Article Text

Download PDFPDF

O-031 Role of resistivity index analysis in the prediction of hemodynamically significant venous sinus stenosis in patients with idiopathic intracranial hypertension
  1. M Mohammaden1,
  2. M Rizwan Husain2,
  3. D Brunozzi1,
  4. G Atwal1,
  5. F Charbel1,
  6. A Alaraj1
  1. 1Neurosurgery, University of Illinois at Chicago, Chicago, IL
  2. 2Neurology, University of Illinois at Chicago, Chicago, IL


Background The resistivity index (RI) in cerebral venous sinus stenosis (VSS) has not been studied in patients with idiopathic intracranial hypertension (IIH).

Objective To evaluate the role of resistivity index (RI) measured by quantitative MRV (QMRV) as a non-invasive tool in the diagnosis of venous hypertension associated with VSS in idiopathic intracranial hypertension (IIH).

Methods Retrospective evaluation of 13 consecutive IIH patients who underwent venous sinus stenting at our institution between 2013–2018 was reviewed.

Patients’ demographics, clinical presentation, cerebral mean venous sinus pressure (MVP) and RI both pre and post-stenting were recorded. The baseline RI was also compared to a control group.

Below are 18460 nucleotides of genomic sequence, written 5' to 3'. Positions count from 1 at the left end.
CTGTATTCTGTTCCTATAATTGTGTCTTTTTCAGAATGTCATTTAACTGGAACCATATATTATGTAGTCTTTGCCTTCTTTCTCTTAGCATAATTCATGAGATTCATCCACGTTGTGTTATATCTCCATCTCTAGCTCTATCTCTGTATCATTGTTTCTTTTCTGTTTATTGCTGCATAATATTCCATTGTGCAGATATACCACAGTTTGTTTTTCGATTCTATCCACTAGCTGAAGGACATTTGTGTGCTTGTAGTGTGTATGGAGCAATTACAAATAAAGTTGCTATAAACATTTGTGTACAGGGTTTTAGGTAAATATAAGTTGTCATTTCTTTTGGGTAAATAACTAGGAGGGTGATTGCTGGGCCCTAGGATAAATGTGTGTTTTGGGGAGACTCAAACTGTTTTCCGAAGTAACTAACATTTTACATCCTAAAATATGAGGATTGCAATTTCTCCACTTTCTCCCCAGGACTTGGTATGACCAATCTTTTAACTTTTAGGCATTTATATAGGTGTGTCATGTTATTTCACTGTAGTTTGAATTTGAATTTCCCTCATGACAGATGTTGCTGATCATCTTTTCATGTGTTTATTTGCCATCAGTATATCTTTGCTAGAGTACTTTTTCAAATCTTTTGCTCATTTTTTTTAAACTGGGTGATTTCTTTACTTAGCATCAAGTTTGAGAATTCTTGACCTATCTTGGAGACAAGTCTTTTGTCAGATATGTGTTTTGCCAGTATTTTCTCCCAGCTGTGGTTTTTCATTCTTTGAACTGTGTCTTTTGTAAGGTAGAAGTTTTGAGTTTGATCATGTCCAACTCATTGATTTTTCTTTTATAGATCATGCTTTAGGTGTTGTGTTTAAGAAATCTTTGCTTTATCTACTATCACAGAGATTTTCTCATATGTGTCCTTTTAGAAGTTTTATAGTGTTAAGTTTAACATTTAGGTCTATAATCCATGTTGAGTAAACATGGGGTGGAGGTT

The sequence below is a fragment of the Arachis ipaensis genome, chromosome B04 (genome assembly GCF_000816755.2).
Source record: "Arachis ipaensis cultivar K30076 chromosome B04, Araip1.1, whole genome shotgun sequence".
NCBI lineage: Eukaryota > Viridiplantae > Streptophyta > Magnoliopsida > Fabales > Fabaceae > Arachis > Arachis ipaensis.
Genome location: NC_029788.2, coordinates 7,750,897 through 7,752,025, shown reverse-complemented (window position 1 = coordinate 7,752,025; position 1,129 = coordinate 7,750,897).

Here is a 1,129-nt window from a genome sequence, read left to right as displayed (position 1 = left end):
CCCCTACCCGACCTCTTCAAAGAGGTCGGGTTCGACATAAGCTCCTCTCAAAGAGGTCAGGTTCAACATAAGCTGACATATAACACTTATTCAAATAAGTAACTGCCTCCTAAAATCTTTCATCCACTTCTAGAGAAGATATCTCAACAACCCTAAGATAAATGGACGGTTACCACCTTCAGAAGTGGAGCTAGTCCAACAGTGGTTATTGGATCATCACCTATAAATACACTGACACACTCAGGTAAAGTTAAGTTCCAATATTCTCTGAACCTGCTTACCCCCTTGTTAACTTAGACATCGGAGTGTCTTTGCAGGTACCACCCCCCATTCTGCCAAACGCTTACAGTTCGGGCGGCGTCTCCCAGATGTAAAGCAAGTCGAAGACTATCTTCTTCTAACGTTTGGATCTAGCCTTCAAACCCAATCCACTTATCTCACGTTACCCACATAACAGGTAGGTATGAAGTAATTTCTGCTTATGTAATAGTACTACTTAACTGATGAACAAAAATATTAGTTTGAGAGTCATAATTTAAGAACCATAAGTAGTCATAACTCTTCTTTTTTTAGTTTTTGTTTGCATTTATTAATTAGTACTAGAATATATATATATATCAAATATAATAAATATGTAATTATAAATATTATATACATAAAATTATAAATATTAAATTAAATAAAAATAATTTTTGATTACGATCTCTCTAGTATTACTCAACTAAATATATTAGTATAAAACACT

Results Among 13 patients of IIH, 11 had unilateral VSS in dominant sinus, while 2 had bilateral VSS. RI was significantly higher in IIH patients compared to the control group in the superior sagittal (SSS) and transverse sinuses (TS) (0.21 vs 0.11, p = 0.01 and 0.22 vs 0.13, p = 0.03, respectively). The MVP (in mmHg) decreased significantly after venous sinus stenting in the SSS (41.9 to 22.5, p<0.001) and TS (39.4 to 19.5, p<0.001) which was also associated with a significant reduction of the RI (0.22 vs. 0.17, p<0.01 in SSS and 0.23 vs. 0.17, p = 0.03 in TS) post-stenting.

Abstract O-031 Table 1

Demographic data and RI between patient and control

Abstract O-031 Table 2

MVP and RI in patients (pre and post-stenting)

Abstract O-031 Table 3

RI changes across stenosis (pre and post-stenting)

Conclusion RI calculated using QMRV can serve as a non-invasive tool to aid in the diagnosis of hemodynamically significant VSS. The study had a small sample size, and larger multicenter studies would be required to validate the results further.

Disclosures M. Mohammaden: None. M. Rizwan Husain: None. D. Brunozzi: None. G. Atwal: None. F. Charbel: None. A. Alaraj: 1; C; NIH. 2; C; Cerenovus.

Statistics from

Request Permissions

If you wish to reuse any or all of this article please use the link below which will take you to the Copyright Clearance Center’s RightsLink service. You will be able to get a quick price and instant permission to reuse the content in many different ways.